Advances in ART during the last two decades have led to the introduction of new technologies such as prolonged in vitro culture, preimplantation genetic testing (PGT), time-lapse technology for embryo culture and selection, fertility preservation, and many other add-ons. These techniques provide new opportunities for treatment of infertile couples or elevate the success rate of current treatments. Nevertheless, the overuse and inappropriate application of some of these methods may bring new challenges for the scientific community. One such example is preserving fertility in women for non-medical purposes.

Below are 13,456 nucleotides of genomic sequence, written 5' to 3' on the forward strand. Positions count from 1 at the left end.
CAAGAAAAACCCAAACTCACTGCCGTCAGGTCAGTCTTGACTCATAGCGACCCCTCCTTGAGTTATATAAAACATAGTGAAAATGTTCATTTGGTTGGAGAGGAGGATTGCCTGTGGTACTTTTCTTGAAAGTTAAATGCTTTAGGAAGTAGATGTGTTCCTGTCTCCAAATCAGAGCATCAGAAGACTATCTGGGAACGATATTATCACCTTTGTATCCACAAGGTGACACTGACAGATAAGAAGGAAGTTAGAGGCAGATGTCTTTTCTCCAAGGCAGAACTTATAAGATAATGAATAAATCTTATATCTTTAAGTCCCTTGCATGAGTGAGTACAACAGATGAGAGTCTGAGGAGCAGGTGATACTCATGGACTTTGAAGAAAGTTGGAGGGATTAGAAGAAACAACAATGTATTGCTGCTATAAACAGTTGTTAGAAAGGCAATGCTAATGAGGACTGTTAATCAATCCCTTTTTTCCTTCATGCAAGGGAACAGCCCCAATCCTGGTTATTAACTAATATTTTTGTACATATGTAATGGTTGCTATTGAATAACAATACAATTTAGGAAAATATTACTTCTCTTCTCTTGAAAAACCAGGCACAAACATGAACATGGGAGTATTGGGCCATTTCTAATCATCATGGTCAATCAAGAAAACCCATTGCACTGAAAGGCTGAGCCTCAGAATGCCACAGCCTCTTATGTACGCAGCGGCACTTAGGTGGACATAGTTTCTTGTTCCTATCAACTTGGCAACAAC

One of the fertility preservation techniques is oocyte freezing for possible use in the future. The first successful pregnancy from a frozen oocyte was reported in 1986. At that time, oocyte freezing was recognized as an experimental method following the improvement and development of cryopreservation techniques (from slow to ultra-rapid freezing; vitrification); through implementing the technique, the survival rate of oocytes and pregnancy rate significantly increased, so that in 2013, ASRM removed the "experimental" label from oocyte freezing and introduced it as a clinical procedure. Until now, this facility is mostly provided for patients with various types of cancer undergoing gonadotoxic treatments, including chemotherapy and radiotherapy. But over the past decade, its application has expanded for women who plan to protect their fertility despite their advanced maternal age and associated risk of infertility. Also, international societies and academies approved that such procedure for fertility preservation is ethical. Therefore, they provided ethical recommendations for service providers who are responsible to inform patients of the effectiveness, safety, benefits, and risks of oocyte freezing. They should also inform clients for unknown long-term consequences and adverse effects on children as well as other possible harms that are not yet fully understood (3).